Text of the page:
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From: Beman Dawes (bdawes_at_[hidden])
Date: 2002-07-13 08:07:31

(I've combined several people's comments into a single response, since they
overlapped quite a bit.)

At 03:03 PM 7/12/2002, Jeff Garland wrote:

>I recommend using ISO 8601 formats for timestamps instead of an adhoc
>format. So instead of:
>timestamp="7 June 2002 14:52:03 UTM"
>timestamp="2002-06-07 14:52:03 UTM"
>Besides being a standard and 'internationalized' it is much easier to
>parse, compare etc.

Changed. Thanks!

> Also, I assume by UTM you mean UTC (Universal Time Coordinated)?


>Also don't you want the results as sub-elements of the toolset? Like

I should have explained that this DTD is just to hold results over time for
individual targets. A test-log can only represent one toolset.

I've added the following comment to try to make that clear:

<!-- The Boost regression test creates a bushy tree of target directories,
      each leaf representing a specific test/toolset/test-configuration.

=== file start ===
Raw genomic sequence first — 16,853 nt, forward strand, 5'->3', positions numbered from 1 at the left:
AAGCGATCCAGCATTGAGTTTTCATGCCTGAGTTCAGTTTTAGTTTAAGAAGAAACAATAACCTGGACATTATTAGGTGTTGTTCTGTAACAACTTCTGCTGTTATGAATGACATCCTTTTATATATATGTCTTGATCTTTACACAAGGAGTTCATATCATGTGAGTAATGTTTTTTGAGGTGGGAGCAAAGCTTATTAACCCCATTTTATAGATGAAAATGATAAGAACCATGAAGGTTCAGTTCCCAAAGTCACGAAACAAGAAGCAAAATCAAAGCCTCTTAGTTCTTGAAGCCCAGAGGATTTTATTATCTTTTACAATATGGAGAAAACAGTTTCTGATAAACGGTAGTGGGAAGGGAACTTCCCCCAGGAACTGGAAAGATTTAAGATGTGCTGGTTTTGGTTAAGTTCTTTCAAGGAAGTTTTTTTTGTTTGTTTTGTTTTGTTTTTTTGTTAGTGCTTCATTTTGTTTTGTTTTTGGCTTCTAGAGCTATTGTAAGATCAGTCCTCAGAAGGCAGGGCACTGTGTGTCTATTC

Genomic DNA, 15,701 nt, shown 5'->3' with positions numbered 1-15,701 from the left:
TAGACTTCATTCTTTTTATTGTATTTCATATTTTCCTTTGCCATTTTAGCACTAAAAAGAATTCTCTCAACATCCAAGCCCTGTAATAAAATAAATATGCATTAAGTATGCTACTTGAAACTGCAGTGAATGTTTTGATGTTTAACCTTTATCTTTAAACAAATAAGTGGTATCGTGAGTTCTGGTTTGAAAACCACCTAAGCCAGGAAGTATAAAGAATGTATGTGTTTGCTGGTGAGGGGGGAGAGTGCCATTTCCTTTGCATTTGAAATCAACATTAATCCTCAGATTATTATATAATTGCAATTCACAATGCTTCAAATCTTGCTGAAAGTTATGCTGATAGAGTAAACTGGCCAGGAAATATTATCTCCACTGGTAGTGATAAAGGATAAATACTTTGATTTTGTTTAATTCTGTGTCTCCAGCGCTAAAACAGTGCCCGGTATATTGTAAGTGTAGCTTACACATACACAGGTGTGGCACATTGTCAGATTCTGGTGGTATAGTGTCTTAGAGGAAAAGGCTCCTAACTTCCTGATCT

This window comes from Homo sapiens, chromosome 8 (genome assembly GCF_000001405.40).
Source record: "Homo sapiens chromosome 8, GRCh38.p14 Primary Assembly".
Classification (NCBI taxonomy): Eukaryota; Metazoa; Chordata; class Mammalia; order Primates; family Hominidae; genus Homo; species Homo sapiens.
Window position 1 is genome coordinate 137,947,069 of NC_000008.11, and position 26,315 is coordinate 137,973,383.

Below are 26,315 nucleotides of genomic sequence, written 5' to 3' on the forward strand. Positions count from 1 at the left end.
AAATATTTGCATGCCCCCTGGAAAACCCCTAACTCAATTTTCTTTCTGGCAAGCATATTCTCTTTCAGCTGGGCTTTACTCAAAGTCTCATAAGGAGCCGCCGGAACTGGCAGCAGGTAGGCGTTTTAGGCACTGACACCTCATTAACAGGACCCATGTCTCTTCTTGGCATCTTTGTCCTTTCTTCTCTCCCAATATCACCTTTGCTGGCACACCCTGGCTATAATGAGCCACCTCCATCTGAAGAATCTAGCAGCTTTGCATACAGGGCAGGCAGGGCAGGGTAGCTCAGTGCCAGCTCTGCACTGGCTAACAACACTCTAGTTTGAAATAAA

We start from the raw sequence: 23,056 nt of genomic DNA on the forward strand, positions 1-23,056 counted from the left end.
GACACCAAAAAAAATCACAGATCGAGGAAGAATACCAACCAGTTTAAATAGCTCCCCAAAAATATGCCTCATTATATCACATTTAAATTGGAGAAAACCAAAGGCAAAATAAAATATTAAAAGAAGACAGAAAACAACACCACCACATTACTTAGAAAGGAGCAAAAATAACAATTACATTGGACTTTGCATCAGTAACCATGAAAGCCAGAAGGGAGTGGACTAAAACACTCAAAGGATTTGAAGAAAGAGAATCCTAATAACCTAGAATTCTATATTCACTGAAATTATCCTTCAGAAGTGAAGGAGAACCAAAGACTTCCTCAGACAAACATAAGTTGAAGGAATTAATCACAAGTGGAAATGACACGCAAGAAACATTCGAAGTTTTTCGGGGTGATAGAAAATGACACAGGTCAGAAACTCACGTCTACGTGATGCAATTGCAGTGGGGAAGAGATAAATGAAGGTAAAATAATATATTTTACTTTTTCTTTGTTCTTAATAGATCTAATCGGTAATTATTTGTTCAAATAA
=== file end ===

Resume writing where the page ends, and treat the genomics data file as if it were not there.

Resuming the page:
test-configuration in turn may be a bushy tree representing various
      test-configuration options. At each regression test target leaf, we
      need to keep a log of the most recent results; that's the point
      a test-log element. These will be kept in a file named "test.log"

It might be better to represent toolset as an attribute of test-log. I'm
still trying to get a feel for what is best represented by an attribute
rather than an element.

At 04:36 PM 7/12/2002, William E. Kempf wrote:

>I think the results should be sub-elements as well.

See explanation above. What it happening is that you and Jeff are sensibly
focusing on the big picture (the full set of tests, which can be viewed as
a multi-column, multi-row, table), while I'm focusing on the small picture
(essentially one cell in that table).

My interest in the small picture is because I'm being torment by the
difficulty in capturing data from jam at that level. The big picture is
trivial if we can get jam and supporting programs to produce a test-log.

> Forgetting a DTD
>specification (not really required for XML any way, so let's not